In 2012, my wife and I spent our 20th wedding anniversary in New York. It was our first visit to New York and we walked for miles on end around Manhattan, seeing all the typical tourist attractions. When we travel or take vacations, we make the most of our time, from morning until late at night, we try not to miss anything. Two attractions we planned to visit were Ellis Island and the Statue of Liberty. We visited the Ellis Island Museum and walked around Liberty Island, but one thing struck me as odd. Why was the hospital on the south side of Ellis Island left abandoned? The hospital must have equal historic significance as The U.S. Immigration Station, right? When we returned from our trip, I did some research online and found that several organizations offer guided hardhat tours of the hospital for small groups.Upon learning this, we had something new to add to our bucket list for a return trip to New York.In August of 2018 we made our return, but this time we took our two teenage sons. With everything we had planned for the week, I wasn’t sure what kind of feedback, or misery, I’d get from the family about taking them on a hardhat tour of an old hospital. I expected to get some groans, or at least are we done yet? comments from our boys. And I was completely wrong!Talking around the dinner table the following week, my two sons said that the hardhat tour was a highlight of our trip.
Curious about their belief in the hospital being haunted, I asked my family what they thought. There was no consensus. None of us saw or felt anything, and we weren’t particularly frightened.However, the thought of what might have occurred in specific places in the hospital stuck out in our minds. For example, my youngest son, Connor (15 years old) says the psychiatric ward in the General Hospital was disturbing to him. At this end of the hospital, patients could exit the main building and go outside in a confined caged area. He also made the comment that this end of the building was large. Connor said, “They must have had a lot of patients with mental diseases.”Recently, I received this email from Save Ellis Island. It’s promoting the hardhat tour of the hospital complex for Halloween. The email subject was: Ghosts of the Abandoned Ellis Island Hospital. When Isaw the four images displayed in this email, I immediately contacted Save Ellis Island to inquire about them. I had an email exchange with Janis Calella, President of the Save Ellis Island Foundation.Unfortunately, I was not given permission to share these photos, but you can see them here. According to Janis, While the photos are pretty interesting and if you saw the rest (not included in the article) I’m sure you would be convinced there was something unexplainable happening at the hospitals.”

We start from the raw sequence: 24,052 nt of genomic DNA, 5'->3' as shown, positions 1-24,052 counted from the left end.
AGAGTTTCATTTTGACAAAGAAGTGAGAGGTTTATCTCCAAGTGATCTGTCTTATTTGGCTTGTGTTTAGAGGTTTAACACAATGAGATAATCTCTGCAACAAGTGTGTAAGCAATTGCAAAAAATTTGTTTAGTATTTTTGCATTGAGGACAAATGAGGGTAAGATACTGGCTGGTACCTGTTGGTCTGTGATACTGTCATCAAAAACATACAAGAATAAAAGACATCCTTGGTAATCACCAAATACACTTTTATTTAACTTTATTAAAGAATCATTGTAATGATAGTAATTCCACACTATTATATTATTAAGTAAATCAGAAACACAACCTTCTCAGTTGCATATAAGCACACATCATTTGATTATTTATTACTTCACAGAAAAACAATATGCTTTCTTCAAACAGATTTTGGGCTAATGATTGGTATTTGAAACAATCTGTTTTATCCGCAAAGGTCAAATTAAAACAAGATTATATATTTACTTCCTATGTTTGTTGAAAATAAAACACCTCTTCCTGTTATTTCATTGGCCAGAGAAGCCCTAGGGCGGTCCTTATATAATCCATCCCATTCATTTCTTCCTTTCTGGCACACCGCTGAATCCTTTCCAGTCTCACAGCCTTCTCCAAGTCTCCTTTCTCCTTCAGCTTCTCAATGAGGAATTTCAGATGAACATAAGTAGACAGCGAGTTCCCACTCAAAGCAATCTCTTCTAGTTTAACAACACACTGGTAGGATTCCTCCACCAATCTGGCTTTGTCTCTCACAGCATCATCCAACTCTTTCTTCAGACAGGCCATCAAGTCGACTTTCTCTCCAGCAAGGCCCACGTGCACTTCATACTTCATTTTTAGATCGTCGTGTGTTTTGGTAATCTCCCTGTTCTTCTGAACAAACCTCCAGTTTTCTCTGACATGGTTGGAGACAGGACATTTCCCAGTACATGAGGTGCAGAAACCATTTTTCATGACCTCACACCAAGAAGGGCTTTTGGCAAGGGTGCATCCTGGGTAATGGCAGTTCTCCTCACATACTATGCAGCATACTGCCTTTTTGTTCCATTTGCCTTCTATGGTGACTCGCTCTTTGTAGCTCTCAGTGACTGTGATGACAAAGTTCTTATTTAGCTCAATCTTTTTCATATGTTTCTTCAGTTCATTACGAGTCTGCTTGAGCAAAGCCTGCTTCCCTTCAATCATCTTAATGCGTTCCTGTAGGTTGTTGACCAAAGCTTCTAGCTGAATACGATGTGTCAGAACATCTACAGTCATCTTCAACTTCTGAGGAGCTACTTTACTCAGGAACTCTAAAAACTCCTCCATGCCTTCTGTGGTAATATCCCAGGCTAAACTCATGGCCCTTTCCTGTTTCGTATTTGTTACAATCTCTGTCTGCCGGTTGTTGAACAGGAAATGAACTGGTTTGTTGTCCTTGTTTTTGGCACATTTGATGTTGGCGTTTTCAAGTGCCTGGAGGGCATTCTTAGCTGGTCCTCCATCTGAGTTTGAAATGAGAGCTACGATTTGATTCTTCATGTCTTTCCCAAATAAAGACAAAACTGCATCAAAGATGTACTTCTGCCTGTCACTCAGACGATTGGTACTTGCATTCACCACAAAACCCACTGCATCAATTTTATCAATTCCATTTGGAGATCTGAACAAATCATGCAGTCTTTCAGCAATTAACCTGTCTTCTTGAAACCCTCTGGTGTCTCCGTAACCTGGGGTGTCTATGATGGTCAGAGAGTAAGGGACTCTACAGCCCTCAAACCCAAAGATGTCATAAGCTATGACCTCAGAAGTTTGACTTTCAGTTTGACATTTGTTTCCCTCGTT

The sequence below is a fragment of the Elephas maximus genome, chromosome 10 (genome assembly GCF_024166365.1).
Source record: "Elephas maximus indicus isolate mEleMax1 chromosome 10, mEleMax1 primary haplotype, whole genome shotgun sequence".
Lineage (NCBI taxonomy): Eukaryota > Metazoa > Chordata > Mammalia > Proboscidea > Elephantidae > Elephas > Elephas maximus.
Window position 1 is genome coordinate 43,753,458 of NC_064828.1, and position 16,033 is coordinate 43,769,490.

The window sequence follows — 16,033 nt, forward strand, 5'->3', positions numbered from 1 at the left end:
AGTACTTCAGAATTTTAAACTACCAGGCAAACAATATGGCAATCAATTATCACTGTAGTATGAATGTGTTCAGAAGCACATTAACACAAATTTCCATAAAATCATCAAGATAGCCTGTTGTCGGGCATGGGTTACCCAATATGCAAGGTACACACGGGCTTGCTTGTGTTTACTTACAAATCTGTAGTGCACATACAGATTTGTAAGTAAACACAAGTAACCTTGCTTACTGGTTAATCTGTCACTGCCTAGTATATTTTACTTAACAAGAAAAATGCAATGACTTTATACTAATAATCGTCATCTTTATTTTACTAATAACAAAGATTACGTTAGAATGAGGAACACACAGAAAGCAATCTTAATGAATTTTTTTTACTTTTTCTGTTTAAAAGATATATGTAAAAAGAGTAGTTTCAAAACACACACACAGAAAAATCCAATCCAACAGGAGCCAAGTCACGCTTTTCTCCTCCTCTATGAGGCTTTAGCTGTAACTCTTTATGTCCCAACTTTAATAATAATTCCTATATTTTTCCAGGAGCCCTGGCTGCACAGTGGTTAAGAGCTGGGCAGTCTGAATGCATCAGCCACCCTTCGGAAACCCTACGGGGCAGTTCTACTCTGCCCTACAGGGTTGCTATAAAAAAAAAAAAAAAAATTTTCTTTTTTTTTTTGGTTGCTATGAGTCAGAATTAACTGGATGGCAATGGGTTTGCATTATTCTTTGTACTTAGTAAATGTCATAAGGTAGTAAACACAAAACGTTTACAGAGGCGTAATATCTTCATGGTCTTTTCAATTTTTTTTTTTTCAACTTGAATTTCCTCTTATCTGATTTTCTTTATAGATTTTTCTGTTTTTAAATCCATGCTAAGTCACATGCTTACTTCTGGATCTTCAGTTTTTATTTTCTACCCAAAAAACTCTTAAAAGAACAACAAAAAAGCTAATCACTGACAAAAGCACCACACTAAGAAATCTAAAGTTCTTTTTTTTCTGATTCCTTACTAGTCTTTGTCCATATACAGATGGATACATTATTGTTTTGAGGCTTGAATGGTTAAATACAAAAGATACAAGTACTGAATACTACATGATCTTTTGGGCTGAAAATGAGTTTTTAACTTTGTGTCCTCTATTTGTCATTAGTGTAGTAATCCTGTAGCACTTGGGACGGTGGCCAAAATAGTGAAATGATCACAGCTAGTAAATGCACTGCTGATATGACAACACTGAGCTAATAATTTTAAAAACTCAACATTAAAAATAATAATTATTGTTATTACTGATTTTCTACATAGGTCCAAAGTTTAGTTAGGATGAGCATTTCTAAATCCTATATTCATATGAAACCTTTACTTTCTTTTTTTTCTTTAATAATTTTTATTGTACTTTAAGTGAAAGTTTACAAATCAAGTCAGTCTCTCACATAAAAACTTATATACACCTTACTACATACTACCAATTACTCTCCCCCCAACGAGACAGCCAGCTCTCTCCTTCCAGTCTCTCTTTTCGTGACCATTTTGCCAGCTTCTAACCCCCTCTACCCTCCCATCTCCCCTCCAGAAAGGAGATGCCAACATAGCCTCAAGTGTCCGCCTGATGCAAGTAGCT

Final ThoughtsDuring the renovation of the Immigration Station, there were two differing opinions. One, don’t rehabilitate every blemish of the structure, let the building speak for itself. Two, renovate the building and make it a pristine museum for visitors.With the Immigration Station, I believe they’ve achieved a balance between the two. What can be done with the hospital complex that also has historic significance, but is slowing being demolished by the elements? Abandoned or restored, the Ellis Island Hospital is something we shouldn’t dismiss. It provided care for people in need. It prevented disease from entering the country. Immigrants were born there, and they died there.The hospital represented American health care, sending 90% of patients on to New York City to become productive citizens in the melting pot of America. Ellis Island was an island of hopes and dreams for 12 million immigrants. And an island of sadness and misery for 3,500.Shaun Nelson is a photographer from South Ogden, Utah. You can see his portrait work at www.ShaunNelsonPhotography.com. He also writes about vintage cameras and using film on his website www.UtahFilmPhotography.com.Follow Shaun on Instagram @shaunnelson